Centenary event to honour extraordinary Falkland artist and writer Mary Barnes

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A new exhibition is being staged to celebrate the centenary, and extraordinary life, of a self-taught artist and writer who lived in Falkland.

Mary Barnes exhibited widely in the UK and abroad during her lifetime, and achieved recognition as a painter, writer and poet. As a mental health campaigner, she often travelled to deliver talks about the close relationship between her creativity and recovery from mental health crisis. She moved to Falkland in the 1980s, and is buried in the village’s cemetery.

To mark her centenary, she is the subject of a number of exhibitions and events as part of the 2023 Scottish Mental Health Arts Festival, led by the Mental Health Foundation, beginning on Saturday (October 7), when the Chapel Royal at Falkand Palace will host Mary Barnes: Rebirth - a special event to reflect on her life in Scotland, and her deep connection to nature and her spiritual beliefs. It will be co-hosted by Ninian Stuart, Keeper of Falkland Palace, and Professor Victoria Tischler.

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Ninian said: “I was Mary’s friend and caretake a large body of her work. I know she was attracted to Falkland as an ancient place of hospitality, retreat and wellbeing. Her paintings and writing tap into the nature and spirit of place, reflecting the power and love of nature. They vividly bring to life the potential of nature to help move us from breakdown to breakthrough.”

Falklands Palace will celebrate artist Mary Barnes with a special event. Right -The Three Stages of Sacrifice (Pic: Falkland Estate)Falklands Palace will celebrate artist Mary Barnes with a special event. Right -The Three Stages of Sacrifice (Pic: Falkland Estate)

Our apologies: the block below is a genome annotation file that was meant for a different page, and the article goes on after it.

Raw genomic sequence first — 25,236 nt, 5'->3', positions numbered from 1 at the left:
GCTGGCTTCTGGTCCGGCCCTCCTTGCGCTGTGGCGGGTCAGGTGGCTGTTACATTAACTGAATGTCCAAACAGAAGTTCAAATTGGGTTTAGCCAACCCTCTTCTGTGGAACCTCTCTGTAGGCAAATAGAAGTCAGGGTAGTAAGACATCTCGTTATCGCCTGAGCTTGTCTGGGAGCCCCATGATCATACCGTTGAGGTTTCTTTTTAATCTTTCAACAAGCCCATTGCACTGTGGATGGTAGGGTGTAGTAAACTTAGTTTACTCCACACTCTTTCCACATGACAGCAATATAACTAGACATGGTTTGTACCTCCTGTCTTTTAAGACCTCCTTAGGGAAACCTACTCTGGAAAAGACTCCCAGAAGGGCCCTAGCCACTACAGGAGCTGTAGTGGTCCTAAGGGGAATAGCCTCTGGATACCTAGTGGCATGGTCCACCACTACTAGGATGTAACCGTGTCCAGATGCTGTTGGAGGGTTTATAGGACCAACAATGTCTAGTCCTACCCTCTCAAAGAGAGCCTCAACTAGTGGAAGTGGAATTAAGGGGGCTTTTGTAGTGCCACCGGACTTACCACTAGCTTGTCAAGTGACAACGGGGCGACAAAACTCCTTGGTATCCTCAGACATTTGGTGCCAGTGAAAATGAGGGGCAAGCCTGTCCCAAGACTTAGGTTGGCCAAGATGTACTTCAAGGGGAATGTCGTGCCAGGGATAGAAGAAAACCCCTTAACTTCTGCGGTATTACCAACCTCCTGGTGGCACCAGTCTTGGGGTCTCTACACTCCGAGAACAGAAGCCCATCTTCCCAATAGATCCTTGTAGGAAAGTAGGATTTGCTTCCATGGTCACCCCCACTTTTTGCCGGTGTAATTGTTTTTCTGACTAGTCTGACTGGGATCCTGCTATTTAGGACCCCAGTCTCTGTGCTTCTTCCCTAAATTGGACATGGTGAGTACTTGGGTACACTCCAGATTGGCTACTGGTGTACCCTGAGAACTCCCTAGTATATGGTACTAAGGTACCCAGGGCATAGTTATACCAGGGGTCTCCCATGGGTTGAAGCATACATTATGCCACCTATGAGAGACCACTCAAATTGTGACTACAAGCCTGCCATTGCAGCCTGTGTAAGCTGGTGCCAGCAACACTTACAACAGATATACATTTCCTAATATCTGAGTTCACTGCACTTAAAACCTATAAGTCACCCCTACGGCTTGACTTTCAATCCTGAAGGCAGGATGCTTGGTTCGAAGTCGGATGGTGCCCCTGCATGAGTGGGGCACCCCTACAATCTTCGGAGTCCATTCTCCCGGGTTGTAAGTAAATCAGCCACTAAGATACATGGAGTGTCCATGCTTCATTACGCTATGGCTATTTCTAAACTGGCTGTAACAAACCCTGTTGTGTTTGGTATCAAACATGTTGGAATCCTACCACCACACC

Falklands Palace will celebrate artist Mary Barnes with a special event. Right -The Three Stages of Sacrifice (Pic: Falkland Estate)

Mary was resident at Glaswegian psychiatrist R. D. Laing’s therapeutic community, an experiment in anti-psychiatry, at Kingsley Hall from 1965-1970. Her artwork demonstrates the radical potential of creativity to support recovery from mental ill health.

At Kingsley Hall, she was encouraged to regress to a child-like state to ‘live through’ her psychosis and recover from her mental health crisis. She was supported by American psychoanalyst Dr Joseph Berke, who encouraged her creative practice. Initially using her own faeces on the walls, and later graduating to oil paint, she soon became a prolific artist. She primarily used her fingers to apply paint to canvas, wallpaper backing paper, and found objects.

The themes of crucifixion, resurrection, and her deep connection to nature feature, linked to her rebirth and recovery, and the sense of belonging she found in her adopted Fife homeland. The artwork to be displayed as part of the exhibition comes from a large collection held by Falkland Estate, and mostly produced in the last two decades of her life.

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An exhibition of her art also runs from October 6-21 at the Advanced Research Centre (ARC), University of Glasgow. On Thursday, October 5, an interactive event and exhibition launch at ARC, University of Glasgow brings together experts from psychology, social geography, fine art and medicine to consider and discuss her artwork and legacy - on October 13, Glasgow Museums Resource Centre, will host a tour of her works which included a book recounting her experiences at Kingsley Hall which inspired David Edgar’s 1978 play ‘Mary Barnes’, originally performed by Patti Love as Barnes and Simon Callow as Berke, which appeared at the Birmingham Rep, London’s Royal Court Theatre and Glasgow's Citizens Theatre. Full details at www.mhfestival.com/events/mary-barnes/

Victoria Tischler, Professor of Behavioural Science at the University of Surrey, said: “More than two decades after her death, Barnes’s artwork remains a unique testament to the power of hope, healing and recovery. Her visceral images of spiritual salvation, human attachment, and nature connection depict concepts that are recognised as critical in fostering mental wellbeing.”